Public health officials have identified a sharp decline in overdose deaths involving prescription painkillers for the first time in a decade. Deaths involving OxyContin, Vicodin and other narcotic painkillers dropped by 26 percent over two years in Florida after a crackdown on pain clinics that dispensed high volumes of the medications, according to a government study released this week. Read more

Idaho asks Supreme Court to take up Medicaid reimbursement challenge

BOISE – The U.S. Supreme Court should consider an appeal by Idaho of a lawsuit challenging increased Medicaid reimbursement rates, according to a petition filed Wednesday. The state’s appeal requests that the justices decide on a 2009 case where five providers say Idaho’s Medicaid rates were too low because they were kept at 2006 reimbursement levels. The Idaho private agencies that sued the state include Inclusion Inc.; Exceptional Child Center Inc.; Living Independently for Everyone Inc.; Tomorrow’s Hope Satellite Services Inc.; and WDB Inc. Read more

Ask Dr. K: Strong link between diabetes, heart disease

DEAR DOCTOR K: When I was diagnosed with diabetes, my doctor said I am now also at increased risk for heart disease. What’s the connection? DEAR READER: The link between diabetes and cardiovascular disease is stronger than many people realize: About two-thirds of people with diabetes die of heart disease or stroke. I spoke to my colleague Dr. Benjamin Scirica, a cardiologist at Harvard-affiliated Brigham and Women’s Hospital, about the link between the two conditions. He explained that diabetes harms the heart in several ways. Read more

Supreme Court ruling could play role in state’s Reproductive Parity Act

OLYMPIA – Monday’s U.S. Supreme Court ruling that allows some companies to refuse birth control coverage for employees is likely to add fuel to both sides of the Washington legislative controversies over the Reproductive Parity Act. It probably won’t affect two other controversial cases that involve businesses and claims of religious freedom. Read more

Physicians group rethinks yearly pelvic exam for women

WASHINGTON – No more dreaded pelvic exam? New guidelines say most healthy women can skip the yearly ritual. Routine pelvic exams don’t benefit women who have no symptoms of disease and who aren’t pregnant, and they can cause harm, the American College of Physicians said Monday as it recommended that doctors quit using them as a screening tool. Read more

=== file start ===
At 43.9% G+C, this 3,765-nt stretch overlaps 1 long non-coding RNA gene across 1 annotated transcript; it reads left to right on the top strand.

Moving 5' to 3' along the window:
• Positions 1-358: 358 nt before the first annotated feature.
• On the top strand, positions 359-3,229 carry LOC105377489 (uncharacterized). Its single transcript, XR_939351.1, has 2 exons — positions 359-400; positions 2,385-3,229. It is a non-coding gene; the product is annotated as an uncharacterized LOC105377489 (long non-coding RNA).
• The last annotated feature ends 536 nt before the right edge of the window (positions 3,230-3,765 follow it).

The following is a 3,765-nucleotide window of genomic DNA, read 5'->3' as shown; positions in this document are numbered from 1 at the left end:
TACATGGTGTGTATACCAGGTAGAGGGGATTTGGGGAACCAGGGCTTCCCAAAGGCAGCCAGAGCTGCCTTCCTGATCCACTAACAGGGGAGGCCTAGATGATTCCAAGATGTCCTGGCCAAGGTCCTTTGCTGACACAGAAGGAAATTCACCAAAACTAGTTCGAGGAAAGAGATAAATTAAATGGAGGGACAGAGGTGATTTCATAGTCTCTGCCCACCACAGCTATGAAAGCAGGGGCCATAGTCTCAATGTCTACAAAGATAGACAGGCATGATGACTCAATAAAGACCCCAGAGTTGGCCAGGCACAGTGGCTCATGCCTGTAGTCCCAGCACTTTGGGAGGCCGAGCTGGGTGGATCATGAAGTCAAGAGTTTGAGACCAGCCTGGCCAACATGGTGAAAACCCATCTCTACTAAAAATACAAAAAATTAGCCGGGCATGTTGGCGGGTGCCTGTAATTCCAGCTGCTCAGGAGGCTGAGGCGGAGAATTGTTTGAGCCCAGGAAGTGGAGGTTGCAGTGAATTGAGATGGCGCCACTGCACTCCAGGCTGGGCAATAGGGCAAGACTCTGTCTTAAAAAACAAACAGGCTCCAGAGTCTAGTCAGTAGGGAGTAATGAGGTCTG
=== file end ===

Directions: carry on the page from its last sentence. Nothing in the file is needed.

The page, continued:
Researchers seeking ‘biomarkers’ that could help prevent Alzheimer’s

Diagnosis day is life-changing for Alzheimer’s disease patients and their families. But Alzheimer’s actually begins years before it’s progressed far enough to produce the symptoms – memory problems, disorientation, trouble speaking and writing – that lead to a diagnosis. Read more

Ask Dr. K: Stop drinking to prevent reoccurrence of pancreatitis

DEAR DOCTOR K: My doctor has diagnosed me with chronic pancreatitis. Could this be related to my drinking? Can this condition be reversed? DEAR READER: Pancreatitis is inflammation of the pancreas, the large gland that lies behind the stomach. Read more

Females face gender-specific challenges in fighting, treating alcoholism

MIAMI – “Men Are From Mars, Women Are From Venus” trumpeted a popular book in the 1990s. Author John Gray didn’t sell 50 million copies of his book and spark a pop culture fire by telling us anything most of us hadn’t learned by grade school. Men and women are different. Gray just focused on the interpersonal perspective – how we communicate and how these gender differences can lead to conflict. Read more

Health Bulletin Board www.spokesman.com/livewell/

New listings A Mindful Life - Explore meditation and mindfulness, and move toward greater health and balance in your life. Meetings are held the first and third Wednesday of every month; 7 p.m., Deer Park Senior Center, 206 W. First St., Deer Park. Free; donations are appreciated. (509) 258-7361. Read more

Officials repeat clover sprouts warning

An E. coli outbreak linked to a North Idaho sprouts producer may not be over yet. Read more

Justices: Can’t make employers cover contraception

WASHINGTON — The Supreme Court says corporations can hold religious objections that allow them to opt out of the new health law requirement that they cover contraceptives for women. Read more

ADVERTISEMENT